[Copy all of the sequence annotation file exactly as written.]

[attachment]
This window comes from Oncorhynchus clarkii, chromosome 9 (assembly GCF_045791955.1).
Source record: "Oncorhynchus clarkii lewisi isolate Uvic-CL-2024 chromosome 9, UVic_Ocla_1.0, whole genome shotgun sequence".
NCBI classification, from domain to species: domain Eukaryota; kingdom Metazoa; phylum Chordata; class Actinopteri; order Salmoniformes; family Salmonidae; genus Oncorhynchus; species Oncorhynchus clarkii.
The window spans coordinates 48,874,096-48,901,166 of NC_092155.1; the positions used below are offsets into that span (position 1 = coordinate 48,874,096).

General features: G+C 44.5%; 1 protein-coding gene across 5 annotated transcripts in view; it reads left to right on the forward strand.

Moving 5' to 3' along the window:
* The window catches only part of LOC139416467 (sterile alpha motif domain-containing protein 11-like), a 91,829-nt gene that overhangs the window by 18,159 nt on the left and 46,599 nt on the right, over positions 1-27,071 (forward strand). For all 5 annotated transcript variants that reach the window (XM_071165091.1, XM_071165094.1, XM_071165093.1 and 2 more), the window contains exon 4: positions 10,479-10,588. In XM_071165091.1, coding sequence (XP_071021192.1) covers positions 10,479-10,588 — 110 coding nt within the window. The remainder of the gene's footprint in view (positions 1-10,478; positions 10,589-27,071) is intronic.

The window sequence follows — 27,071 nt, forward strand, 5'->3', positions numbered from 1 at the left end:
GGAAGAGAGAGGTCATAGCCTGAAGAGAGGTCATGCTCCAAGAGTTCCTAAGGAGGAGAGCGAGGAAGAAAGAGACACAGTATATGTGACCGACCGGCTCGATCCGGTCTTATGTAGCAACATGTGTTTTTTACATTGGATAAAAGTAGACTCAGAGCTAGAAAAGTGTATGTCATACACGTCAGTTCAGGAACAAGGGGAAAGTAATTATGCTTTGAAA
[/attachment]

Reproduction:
This window comes from Oncorhynchus clarkii, chromosome 9 (assembly GCF_045791955.1).
Source record: "Oncorhynchus clarkii lewisi isolate Uvic-CL-2024 chromosome 9, UVic_Ocla_1.0, whole genome shotgun sequence".
NCBI classification, from domain to species: domain Eukaryota; kingdom Metazoa; phylum Chordata; class Actinopteri; order Salmoniformes; family Salmonidae; genus Oncorhynchus; species Oncorhynchus clarkii.
The window spans coordinates 48,874,096-48,901,166 of NC_092155.1; the positions used below are offsets into that span (position 1 = coordinate 48,874,096).

General features: G+C 44.5%; 1 protein-coding gene across 5 annotated transcripts in view; it reads left to right on the forward strand.

Moving 5' to 3' along the window:
* The window catches only part of LOC139416467 (sterile alpha motif domain-containing protein 11-like), a 91,829-nt gene that overhangs the window by 18,159 nt on the left and 46,599 nt on the right, over positions 1-27,071 (forward strand). For all 5 annotated transcript variants that reach the window (XM_071165091.1, XM_071165094.1, XM_071165093.1 and 2 more), the window contains exon 4: positions 10,479-10,588. In XM_071165091.1, coding sequence (XP_071021192.1) covers positions 10,479-10,588 — 110 coding nt within the window. The remainder of the gene's footprint in view (positions 1-10,478; positions 10,589-27,071) is intronic.

The window sequence follows — 27,071 nt, forward strand, 5'->3', positions numbered from 1 at the left end:
GGAAGAGAGAGGTCATAGCCTGAAGAGAGGTCATGCTCCAAGAGTTCCTAAGGAGGAGAGCGAGGAAGAAAGAGACACAGTATATGTGACCGACCGGCTCGATCCGGTCTTATGTAGCAACATGTGTTTTTTACATTGGATAAAAGTAGACTCAGAGCTAGAAAAGTGTATGTCATACACGTCAGTTCAGGAACAAGGGGAAAGTAATTATGCTTTGAAA